Startup Europe Partnership: Devos and Fourth Industrial Revolution
We’re on the brink of another technological revolution. A ‘Fourth Industrial Revolution’, according to the World Economic Forum. That was the theme of this years’ conference in Davos – an iconic gathering of the world’s most influential political, business and cultural leaders this past weekend.
Two years have passed but it feels like just yesterday when Neelie Kroes, the European Commissioner for the Digital Agenda announced the creation of the Startup Europe Partnership (SEP) on the world stage at Davos.
At that time, she claimed that if Europe truly wanted to challenge Silicon Valley, then its startups would need to learn how to scale-up. Specifically, she wrote, “they need to get better at growing: breaking through national and language barriers so they mature into global champions that last.”
Two years on, are European startups successfully scaling-up in greater numbers? Is Europe really starting to rival Silicon Valley?
As the driver of Startup Europe Partnership (SEP), we are proud to say we are making progress in reaching the goal that Commissioner Kroes has set for us.
With the support of our partners, we’ve organized 12 matching events for startups and corporates across the continent, bringing together over 180 SMEs and 25 corporations for more than 350 meetings. This has helped 15 European startups raise a cumulative $400 million in funding in two years. We’ve also facilitated procurement deals, strategic investments, and acquisitions for Europe’s top corporations including Enel, BBVA, Unipol, Orange, Telefonica, and Telecom Italia, among many others, who have a vested interest in leveraging the potential of Europe’s best scale-ups.
We’ve mapped the progress of European scale-ups through our Startup Europe Partnership (SEP) Monitor, a portal of in-depth research and analysis of individual markets and continent-wide trends. Our monitors have undoubtedly helped to raise awareness among policymakers, investors, and small businesses themselves about the opportunities, and the remaining hurdles. (You can check out our latest research about Portugal here. And stay tuned for an in-depth analysis of the Nordics, coming soon).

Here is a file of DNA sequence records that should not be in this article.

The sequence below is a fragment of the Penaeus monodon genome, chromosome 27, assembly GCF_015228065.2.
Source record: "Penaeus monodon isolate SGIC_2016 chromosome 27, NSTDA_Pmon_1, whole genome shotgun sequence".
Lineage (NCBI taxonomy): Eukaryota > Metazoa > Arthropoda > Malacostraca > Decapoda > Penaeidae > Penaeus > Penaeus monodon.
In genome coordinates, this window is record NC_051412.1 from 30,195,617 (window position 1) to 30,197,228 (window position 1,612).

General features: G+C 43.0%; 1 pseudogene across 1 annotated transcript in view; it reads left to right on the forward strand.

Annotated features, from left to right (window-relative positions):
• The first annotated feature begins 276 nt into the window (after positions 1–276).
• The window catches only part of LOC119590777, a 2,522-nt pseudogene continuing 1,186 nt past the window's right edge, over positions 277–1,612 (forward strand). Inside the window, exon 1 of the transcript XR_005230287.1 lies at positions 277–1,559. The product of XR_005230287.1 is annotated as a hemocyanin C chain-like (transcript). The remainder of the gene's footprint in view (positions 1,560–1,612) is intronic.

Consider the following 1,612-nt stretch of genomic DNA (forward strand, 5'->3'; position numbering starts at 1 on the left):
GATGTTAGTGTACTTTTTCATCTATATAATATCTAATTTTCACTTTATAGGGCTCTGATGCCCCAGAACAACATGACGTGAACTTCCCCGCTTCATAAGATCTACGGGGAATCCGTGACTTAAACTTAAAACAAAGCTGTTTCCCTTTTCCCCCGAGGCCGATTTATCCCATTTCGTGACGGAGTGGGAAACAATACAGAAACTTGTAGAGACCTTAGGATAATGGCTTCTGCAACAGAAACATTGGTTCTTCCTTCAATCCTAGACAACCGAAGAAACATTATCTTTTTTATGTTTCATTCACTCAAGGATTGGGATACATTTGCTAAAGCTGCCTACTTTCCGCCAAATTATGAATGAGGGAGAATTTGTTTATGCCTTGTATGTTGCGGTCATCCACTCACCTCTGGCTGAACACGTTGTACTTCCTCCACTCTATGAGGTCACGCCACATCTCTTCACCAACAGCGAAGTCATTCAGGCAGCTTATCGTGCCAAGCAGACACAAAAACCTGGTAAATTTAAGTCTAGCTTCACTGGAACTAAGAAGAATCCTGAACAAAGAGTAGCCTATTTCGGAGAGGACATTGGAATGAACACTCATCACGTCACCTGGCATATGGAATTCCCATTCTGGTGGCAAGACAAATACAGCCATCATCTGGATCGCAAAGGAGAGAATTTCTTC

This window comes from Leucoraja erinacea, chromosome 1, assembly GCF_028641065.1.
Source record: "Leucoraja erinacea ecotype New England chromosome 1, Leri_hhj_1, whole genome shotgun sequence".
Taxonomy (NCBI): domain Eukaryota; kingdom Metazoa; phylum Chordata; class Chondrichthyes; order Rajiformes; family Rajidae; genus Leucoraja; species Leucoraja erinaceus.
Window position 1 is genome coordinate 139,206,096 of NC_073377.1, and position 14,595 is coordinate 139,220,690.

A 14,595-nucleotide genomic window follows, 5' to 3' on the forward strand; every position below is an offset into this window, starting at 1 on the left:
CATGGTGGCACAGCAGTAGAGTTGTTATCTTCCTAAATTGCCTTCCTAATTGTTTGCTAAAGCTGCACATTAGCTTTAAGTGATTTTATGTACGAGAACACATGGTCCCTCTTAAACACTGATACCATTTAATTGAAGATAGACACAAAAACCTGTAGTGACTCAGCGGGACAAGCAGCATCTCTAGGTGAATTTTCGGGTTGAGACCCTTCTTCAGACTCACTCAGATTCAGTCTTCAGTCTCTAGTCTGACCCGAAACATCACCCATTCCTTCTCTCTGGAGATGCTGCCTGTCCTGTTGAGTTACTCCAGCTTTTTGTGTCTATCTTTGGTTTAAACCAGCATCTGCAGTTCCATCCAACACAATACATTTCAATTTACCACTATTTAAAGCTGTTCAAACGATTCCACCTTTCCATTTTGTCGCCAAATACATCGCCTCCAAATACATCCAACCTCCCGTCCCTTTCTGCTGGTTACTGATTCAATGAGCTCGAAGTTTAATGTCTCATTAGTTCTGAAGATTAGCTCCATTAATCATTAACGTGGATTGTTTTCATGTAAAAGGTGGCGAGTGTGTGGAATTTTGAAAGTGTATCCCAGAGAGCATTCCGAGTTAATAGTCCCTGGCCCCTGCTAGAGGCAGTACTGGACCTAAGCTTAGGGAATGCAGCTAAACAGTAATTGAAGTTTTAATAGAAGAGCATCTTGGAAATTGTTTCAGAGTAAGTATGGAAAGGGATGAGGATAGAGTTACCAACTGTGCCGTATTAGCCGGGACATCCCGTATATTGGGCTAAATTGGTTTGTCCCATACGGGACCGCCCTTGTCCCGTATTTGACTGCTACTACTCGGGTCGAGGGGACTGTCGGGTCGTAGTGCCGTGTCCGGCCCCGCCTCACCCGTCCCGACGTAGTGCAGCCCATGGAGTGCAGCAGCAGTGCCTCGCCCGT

But despite the clear gains we’ve made, Europe’s startup ecosystem still has a way to go. A recent op-ed in the FT highlighted the issues at stake. On a wide scale, European startups are not growing fast enough, even as attitudes towards entrepreneurship and risk-taking improve across the continent. Instead, the main issue is access to capital and the lack of large and medium corporates seriously committed to deal with startups and open innovation.
As global policymakers gathered en masse this weekend in Davos, hailing the coming of an age “characterized by a fusion of technologies that is blurring the lines between the physical, digital and biological spheres”, let’s hope that some straight talk about reforming current policies also occurred. Only with more capital, greater access to corporations for procurement and collaboration, and more supportive policies from the EU government, will EU startups of today truly become unicorns of tomorrow.
Chech out other related posts to this topic: http://mindthebridge.com/mtb-lead-startup-europe-partnership/